A man whose dog allegedly attacked Highland County Commissioner Shane Wilkin last week faces 60 hours of community service unless he surrenders his dog to the county — and Hillsboro Municipal Court Judge David McKenna said a second attack could result in a jail sentence.
Debbenair Noble, 20, Hillsboro, appeared in municipal court Wednesday morning, where he was berated by McKenna after pleading guilty to failure to control and failure to register the canine.
The court date came about a week and a half after Noble’s bull terrier mix allegedly attacked Wilkin while he was jogging in town last Monday. The dog was confiscated, and as of Wednesday morning was still in county custody.
Highland County Dog Warden Cathy Seifer said during the hearing that the county dog pound keeps unregistered dogs for a maximum of 14 days before putting them down unless they are registered and claimed.
McKenna told Noble that if he wants the dog back, he must first obtain registration for it.
McKenna said that Noble has more than $400 in outstanding court costs from previous cases, and could be held in contempt if he doesn’t pay up. In addition, McKenna said that although Noble’s current dog-related charges are not jailable offenses, he could be put in jail if the dog attacks a second time.
“If you can’t keep your dog locked up, we’ll keep you locked up,” the judge said. “It’s one or the other.”
Noble said he planned to register the dog and take it to behavior classes within the county, although the judge and dog warden said they knew of no one who conducts such training here.
McKenna questioned Noble’s ability to take the dog to any training since his driver’s license has been suspended for some time.
“When are you going to do something about it?” the judge asked. “Are you just going to wait until it attacks another commissioner?”
McKenna sentenced Noble to 60 hours of community service unless he permanently surrenders the dog, and ordered him to pay a $100 fine for each charge.
Seifer told The Times-Gazette Wednesday afternoon that she had spoken with Noble, and he said he wants to keep the dog. In order to claim it from the pound, Seifer said, Noble must pay $24 for the dog license and $5 for every day the dog has been housed at the pound.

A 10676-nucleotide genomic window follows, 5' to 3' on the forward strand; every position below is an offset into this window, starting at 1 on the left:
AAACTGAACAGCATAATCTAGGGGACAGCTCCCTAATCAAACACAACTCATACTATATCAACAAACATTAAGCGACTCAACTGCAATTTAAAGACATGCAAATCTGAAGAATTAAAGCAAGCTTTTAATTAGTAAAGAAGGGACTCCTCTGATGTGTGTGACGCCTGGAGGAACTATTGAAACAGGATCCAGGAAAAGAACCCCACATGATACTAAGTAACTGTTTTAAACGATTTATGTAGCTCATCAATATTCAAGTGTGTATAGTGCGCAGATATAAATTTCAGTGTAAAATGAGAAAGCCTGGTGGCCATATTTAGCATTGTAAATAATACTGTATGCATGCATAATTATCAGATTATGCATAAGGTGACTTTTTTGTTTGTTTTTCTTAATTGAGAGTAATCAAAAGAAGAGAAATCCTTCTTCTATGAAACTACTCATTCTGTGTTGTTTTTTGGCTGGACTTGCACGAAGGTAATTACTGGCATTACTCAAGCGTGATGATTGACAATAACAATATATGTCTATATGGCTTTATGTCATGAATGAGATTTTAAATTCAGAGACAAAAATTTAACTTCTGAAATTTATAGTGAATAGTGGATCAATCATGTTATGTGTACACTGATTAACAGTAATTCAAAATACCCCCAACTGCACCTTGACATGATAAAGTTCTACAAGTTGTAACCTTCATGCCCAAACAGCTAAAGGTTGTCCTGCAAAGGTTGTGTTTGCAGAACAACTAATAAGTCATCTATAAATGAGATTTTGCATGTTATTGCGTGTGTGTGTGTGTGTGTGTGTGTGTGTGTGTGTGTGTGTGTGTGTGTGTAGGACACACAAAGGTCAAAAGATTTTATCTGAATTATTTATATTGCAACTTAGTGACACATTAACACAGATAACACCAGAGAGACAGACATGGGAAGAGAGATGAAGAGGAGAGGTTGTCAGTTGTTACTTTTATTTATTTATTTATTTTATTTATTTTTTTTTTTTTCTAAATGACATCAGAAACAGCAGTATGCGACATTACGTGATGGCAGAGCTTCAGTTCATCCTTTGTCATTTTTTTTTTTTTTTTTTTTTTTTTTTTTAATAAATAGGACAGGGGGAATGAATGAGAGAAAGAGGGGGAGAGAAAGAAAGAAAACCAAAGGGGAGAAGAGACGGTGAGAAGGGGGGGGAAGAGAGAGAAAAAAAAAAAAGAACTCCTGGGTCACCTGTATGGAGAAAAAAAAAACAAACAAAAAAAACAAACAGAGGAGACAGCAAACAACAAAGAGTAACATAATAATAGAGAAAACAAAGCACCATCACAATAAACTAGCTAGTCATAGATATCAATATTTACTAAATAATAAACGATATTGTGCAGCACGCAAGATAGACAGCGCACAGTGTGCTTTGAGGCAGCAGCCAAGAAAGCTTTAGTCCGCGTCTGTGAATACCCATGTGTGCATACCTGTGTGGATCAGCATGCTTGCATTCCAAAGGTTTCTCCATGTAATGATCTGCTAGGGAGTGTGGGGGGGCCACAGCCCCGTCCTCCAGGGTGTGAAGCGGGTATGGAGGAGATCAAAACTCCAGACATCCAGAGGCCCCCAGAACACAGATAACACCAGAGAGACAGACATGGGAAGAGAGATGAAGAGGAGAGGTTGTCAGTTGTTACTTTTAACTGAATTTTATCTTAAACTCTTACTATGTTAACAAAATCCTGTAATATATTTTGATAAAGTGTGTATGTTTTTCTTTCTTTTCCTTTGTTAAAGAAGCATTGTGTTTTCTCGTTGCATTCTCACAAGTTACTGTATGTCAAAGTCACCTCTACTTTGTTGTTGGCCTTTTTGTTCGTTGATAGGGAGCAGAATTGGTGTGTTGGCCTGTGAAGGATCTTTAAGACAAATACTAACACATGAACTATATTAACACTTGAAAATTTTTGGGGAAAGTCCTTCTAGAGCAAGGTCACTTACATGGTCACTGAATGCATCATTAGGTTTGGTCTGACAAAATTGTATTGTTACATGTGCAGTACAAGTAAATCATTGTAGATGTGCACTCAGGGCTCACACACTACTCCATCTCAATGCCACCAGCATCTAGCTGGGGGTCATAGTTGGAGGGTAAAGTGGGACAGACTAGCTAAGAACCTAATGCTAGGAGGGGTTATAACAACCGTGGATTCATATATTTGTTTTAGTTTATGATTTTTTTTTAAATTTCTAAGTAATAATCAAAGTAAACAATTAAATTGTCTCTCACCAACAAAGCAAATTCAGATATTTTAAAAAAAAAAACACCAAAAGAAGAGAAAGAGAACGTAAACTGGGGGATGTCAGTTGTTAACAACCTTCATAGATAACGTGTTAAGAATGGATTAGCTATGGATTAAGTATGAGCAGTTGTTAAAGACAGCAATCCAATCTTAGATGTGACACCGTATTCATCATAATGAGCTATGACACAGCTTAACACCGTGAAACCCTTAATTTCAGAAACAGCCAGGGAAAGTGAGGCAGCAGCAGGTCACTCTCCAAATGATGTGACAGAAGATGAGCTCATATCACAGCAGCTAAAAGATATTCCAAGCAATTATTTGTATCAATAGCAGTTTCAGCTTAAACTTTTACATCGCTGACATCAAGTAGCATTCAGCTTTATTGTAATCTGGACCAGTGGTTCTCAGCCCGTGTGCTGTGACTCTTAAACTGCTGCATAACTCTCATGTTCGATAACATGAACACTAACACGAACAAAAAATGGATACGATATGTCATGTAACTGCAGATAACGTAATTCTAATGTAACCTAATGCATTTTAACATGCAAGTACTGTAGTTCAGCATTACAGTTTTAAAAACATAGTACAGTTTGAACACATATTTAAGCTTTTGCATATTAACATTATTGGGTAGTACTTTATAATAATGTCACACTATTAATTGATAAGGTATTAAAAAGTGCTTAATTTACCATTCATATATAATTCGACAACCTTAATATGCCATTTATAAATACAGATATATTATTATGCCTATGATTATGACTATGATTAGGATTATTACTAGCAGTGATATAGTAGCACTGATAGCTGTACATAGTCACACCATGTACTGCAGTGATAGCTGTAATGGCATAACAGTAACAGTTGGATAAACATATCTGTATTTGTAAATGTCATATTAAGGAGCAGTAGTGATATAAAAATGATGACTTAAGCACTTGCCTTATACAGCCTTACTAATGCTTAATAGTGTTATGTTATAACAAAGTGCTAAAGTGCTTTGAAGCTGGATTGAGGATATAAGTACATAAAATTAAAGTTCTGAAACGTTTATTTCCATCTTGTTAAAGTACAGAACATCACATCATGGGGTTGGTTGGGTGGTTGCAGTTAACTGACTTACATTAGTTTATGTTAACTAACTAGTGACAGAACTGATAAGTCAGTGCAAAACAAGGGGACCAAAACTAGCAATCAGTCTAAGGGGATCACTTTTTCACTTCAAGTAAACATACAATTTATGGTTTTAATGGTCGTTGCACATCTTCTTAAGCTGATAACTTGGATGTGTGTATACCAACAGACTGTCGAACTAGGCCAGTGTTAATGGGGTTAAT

“He said he wants to keep it because it’s a good dog,” Seifer said. “So he said he’ll come up with the money on Friday.”
According to a Hillsboro Police Department report, Wilkin was jogging in the 100 block of South Elm Street last Monday evening when he was attacked by the dog, which lunged at his face and left a number of scratches.
Sgt. Steve Browder, acting chief of the Hillsboro Police Department, told The Times-Gazette last week that Noble had reportedly gone to a nearby store, and the dog apparently came out of a house and attacked Wilkin. Wilkin said later that the dog blocked his path into the entrance of the nearby fitness center where he was returning after his jog.
Browder said Friday that Wilkin refused treatment for his injuries. Wilkin had numerous visible scratches around his mouth and other areas of his face when he attended a meeting the day after the attack.
Browder said Hillsboro has a law requiring dogs to be on a leash, or otherwise secured on property with a fence or other measures that control them. He said reports of dogs running loose or menacing residents present occasional problems.
“It goes in spells,” said Browder.
Wilkin said Friday it was fortunate his young daughters weren’t with him, as they were just the previous day, along with his wife. He said he loves dogs, and his family recently acquired one, but he explained to his girls that if the dog ever attacked someone, it would have to go.
He said the dog “wasn’t going for my legs or ankles, it was going for my face and neck.”
Reach David Wright at 937-402-2570, or on Twitter @DavidWrighter.
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